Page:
Tarnished plant bug is Mississippi’s No. 1 most economically damaging insect in cotton, costing an estimated $42 million in yield losses plus millions more spent to control the pest.
Whitney Crow, entomologist with the Mississippi State University Extension Service, said these insects also can be found in corn and soybeans, but they are the most economically important pests in cotton. Yield losses to tarnished plant bugs can happen even with the proper use of pesticides.
“Losses can range from 400 pounds to 1,000 pounds an acre depending on the year,” Crow said. “The biggest issue in cotton is that they like the squares -- the flower buds -- in cotton’s earlier stages. When they feed on those squares, they have the potential to fall off, causing direct yield loss to that plant.”
The boll weevil was once the most economically important cotton pest in the state. Boll weevil eradication efforts that sprayed broad-spectrum insecticides on a scheduled basis also controlled tarnished plant bugs.
“When we eradicated the boll weevil, it left the opportunity open for another insect to fill that void and become the most problematic,” Crow said.
The tarnished plant bug is native to North America and found throughout the U.S., parts of Canada and into Mexico. It is a true bug, with piercing, sucking mouth parts that include an almost straw-like proboscis that is used to inject enzymes to break down plant material.
Plant bugs feed on the nutrients and plant sugars in the flowering structures of their hosts. There are more than 500 documented host plants for tarnished plant bugs.
Crow said adults are small, only about 5-6 millimeters long, and are a brownish color with a light-colored V-shape behind their heads and two light-colored patches near the end of their wings.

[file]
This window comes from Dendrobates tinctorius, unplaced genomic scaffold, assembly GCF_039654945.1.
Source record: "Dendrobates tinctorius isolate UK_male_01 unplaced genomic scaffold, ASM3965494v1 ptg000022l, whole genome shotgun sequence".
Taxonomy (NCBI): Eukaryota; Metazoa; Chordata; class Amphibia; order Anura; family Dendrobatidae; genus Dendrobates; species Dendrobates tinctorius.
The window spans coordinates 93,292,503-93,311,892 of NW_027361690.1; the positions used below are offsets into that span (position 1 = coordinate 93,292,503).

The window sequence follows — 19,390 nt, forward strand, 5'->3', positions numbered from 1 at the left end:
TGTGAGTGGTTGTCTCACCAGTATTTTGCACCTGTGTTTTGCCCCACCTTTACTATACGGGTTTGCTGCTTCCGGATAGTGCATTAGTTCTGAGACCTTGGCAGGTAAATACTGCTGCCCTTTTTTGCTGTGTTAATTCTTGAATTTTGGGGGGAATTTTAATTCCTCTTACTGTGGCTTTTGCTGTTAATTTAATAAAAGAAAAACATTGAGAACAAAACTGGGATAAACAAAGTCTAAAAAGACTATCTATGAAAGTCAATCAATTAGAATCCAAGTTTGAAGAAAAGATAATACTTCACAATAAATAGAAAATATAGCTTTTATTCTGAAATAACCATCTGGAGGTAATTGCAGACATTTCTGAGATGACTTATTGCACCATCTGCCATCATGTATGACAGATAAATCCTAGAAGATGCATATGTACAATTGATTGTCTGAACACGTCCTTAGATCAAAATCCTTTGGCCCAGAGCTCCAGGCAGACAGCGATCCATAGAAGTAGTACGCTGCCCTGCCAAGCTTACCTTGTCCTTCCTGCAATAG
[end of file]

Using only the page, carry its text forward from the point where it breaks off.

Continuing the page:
The immature nymphs vary in size and are generally yellow-green to bright green. The nymphs go through as many as five developmental stages, known as instars, and they have different markings in these stages.
Managing these pests requires more than applying chemical control at the appropriate times.
“It is important to utilize various integrated pest management tactics throughout the season so we’re not completely reliant on chemical control for plant bug management,” she said.
This is important as there are limited insecticide options available to control the pest because it has become resistant to a number of classes of chemicals.
“That resistance has developed over the last 10 to 20 years,” Crow said.
Cultural control is important for these pests. Planting cotton early is one way to limit plant bug problems.
“Early-planted cotton allows for higher yield potential, and it allows you to avoid increased insecticide applications common with later planted cotton or cotton with delayed maturity,” she said.
Another insect management tactic is to try to grow cotton in adjoining fields and away from corn, which helps limit migration of the pests from corn into cotton.
Don Cook, an entomologist at the MSU Delta Research and Extension Center in Stoneville, said that, before boll weevil eradication and the introduction of genetically modified Bt cotton varieties, tarnished plant bugs were considered secondary pests in many areas.
“It was primarily considered a pest prior to flowering,” Cook said. “After flowering had begun, insecticide applications for boll weevil and bollworm/tobacco budworm provided management of plant bugs.”
When boll weevil eradication was complete and Bt cotton was introduced, growers needed fewer insecticide applications. These factors contributed to plant bugs becoming a season-long pest.
“This change in habits, along with development of resistance to several insecticide classes, has helped elevate the status of tarnished plant bug as a pest of cotton in the Midsouth,” Cook said.